“When I first came here I delivered Meals on Wheels, and you meet people who have a community spirit,” she said. “You get to know people in a kind environment.”

For Dr de Souza, it was a church community that helped his family find a place to belong within Launceston: the iSEE Church.”That was a great way to meet lots of people: people with similar interests,” he said. “Those are the same friends that we have 15 years later and, hopefully, for a lifetime.”

Dr Kalpurath formed friendships, at least at first, through work.

“We found there were quite a few pockets of migrant families [in Launceston], so we started creating a support network – firstly, through the migrant doctors here – and that became a friends network,” he said. “We would meet on Fridays or weekends, and have lunch at somebody’s house. Thankfully, after 18 years, that has only gotten bigger.”


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Chiropractor Robert de Souza said joining a church community and learning English at TAFE helped him settle in Launceston.

Dr de Souza said it would have been “challenging” to integrate successfully into Launceston if he didn’t already understand English.

“The language barrier can pose a big threat to a lot of migrants, who feel a bit more isolated,” he said.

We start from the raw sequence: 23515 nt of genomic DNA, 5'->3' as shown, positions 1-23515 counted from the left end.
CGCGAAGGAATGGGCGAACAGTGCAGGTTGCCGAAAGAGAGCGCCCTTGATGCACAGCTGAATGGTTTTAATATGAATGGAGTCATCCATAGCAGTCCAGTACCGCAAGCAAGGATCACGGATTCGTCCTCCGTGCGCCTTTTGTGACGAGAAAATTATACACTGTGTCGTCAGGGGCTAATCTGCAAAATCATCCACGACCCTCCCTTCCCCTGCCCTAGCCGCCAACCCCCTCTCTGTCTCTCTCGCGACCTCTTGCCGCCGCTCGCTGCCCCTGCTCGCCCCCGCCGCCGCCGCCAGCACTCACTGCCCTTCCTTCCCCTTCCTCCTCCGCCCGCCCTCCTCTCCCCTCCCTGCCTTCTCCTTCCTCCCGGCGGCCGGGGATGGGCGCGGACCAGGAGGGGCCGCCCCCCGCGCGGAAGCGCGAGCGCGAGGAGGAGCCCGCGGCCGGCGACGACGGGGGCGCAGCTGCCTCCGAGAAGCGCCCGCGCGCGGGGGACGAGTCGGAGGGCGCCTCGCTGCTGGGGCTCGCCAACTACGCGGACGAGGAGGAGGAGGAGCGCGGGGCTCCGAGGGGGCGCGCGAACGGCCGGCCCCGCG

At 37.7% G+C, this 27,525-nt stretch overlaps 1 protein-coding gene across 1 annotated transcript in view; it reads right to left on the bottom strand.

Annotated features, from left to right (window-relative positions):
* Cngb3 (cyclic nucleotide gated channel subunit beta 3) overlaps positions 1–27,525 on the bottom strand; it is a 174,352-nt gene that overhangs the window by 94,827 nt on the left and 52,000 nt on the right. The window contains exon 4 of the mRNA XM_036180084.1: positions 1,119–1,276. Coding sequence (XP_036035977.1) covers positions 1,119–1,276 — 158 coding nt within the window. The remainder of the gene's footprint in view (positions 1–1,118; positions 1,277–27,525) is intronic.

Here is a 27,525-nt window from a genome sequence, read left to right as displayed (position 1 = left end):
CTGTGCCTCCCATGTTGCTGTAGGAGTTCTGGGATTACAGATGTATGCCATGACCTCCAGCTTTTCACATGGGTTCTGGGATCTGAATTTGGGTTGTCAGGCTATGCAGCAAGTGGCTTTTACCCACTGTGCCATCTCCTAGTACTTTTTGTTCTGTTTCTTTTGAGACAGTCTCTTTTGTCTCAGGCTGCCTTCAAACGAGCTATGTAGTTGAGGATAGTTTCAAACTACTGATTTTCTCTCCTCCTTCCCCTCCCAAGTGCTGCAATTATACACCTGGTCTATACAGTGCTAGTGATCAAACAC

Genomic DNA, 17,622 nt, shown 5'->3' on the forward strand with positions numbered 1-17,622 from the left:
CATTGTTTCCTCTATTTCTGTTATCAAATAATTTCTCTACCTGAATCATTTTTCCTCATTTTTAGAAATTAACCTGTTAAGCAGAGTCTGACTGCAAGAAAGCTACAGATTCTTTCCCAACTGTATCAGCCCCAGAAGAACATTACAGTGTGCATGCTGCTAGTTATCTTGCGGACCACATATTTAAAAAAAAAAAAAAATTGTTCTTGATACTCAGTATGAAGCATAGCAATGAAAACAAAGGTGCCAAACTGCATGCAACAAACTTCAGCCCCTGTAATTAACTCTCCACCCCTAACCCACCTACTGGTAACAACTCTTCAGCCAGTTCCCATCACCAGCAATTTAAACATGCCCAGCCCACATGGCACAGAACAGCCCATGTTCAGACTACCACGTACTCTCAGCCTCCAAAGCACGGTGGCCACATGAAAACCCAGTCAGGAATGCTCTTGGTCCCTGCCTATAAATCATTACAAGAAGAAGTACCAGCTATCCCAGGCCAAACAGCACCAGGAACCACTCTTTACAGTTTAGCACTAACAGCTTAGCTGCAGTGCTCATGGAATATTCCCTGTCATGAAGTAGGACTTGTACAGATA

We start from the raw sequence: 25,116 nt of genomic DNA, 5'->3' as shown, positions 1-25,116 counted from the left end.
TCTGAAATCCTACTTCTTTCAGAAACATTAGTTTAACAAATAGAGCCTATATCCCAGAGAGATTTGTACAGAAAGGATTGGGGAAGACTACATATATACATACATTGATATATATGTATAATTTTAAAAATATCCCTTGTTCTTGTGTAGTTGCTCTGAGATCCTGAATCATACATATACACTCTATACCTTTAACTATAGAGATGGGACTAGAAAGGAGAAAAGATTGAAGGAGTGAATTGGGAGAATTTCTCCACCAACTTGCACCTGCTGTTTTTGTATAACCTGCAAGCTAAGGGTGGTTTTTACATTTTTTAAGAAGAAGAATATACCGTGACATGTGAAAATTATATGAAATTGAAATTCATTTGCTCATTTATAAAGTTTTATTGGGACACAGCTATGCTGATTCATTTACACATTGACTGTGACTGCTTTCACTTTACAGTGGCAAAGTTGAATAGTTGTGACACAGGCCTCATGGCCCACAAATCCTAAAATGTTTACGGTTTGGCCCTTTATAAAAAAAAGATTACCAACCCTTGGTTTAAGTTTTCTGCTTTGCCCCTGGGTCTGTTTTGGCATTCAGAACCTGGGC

“However, let’s say in the instance of my wife – her English was not as skilled as mine when we first arrived. But she availed herself to go to TAFE, and that was great for her, and for my in-laws as well.

“[Another factor was] our willingness to speak English at home.

“A lot of migrants come in, and they retain their native language, which is great – that’s what we’re doing with our boys, they’re bilingual. But the fact that I spoke English at home forced my wife to speak more English, and then she didn’t feel isolated from the rest of the community.”

TasTAFE offers a range of courses for migrants to improve their English, including the SEE course designed for job seekers to improve their English, the Adult Migrant English Program and the Young Migrant Education Program. Courses also teach students about living in Australia and its people, society, customs and culture.